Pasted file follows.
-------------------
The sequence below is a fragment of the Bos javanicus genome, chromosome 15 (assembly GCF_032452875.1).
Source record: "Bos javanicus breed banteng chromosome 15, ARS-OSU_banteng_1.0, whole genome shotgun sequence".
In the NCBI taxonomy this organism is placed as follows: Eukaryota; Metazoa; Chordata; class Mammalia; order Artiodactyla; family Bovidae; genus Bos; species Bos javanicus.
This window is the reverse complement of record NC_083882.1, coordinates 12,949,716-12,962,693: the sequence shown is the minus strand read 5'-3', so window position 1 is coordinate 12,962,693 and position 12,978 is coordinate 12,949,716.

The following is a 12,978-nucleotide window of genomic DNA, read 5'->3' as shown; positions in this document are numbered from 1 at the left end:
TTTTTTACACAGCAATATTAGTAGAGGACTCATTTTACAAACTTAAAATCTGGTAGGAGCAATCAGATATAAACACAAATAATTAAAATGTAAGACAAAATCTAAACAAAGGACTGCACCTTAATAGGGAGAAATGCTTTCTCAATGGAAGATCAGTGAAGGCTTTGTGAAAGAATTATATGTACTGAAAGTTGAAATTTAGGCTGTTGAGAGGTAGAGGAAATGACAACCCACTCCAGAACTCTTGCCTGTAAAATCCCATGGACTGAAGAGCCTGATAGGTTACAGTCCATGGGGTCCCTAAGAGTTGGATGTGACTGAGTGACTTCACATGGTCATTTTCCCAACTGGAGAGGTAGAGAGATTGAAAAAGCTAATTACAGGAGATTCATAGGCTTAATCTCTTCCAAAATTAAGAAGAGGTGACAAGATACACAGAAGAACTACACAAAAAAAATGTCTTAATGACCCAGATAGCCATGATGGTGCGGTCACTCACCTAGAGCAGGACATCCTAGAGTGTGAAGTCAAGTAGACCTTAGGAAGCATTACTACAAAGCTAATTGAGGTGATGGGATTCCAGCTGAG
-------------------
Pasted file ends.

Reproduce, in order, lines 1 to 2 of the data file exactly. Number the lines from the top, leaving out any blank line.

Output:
The sequence below is a fragment of the Bos javanicus genome, chromosome 15 (assembly GCF_032452875.1).
Source record: "Bos javanicus breed banteng chromosome 15, ARS-OSU_banteng_1.0, whole genome shotgun sequence".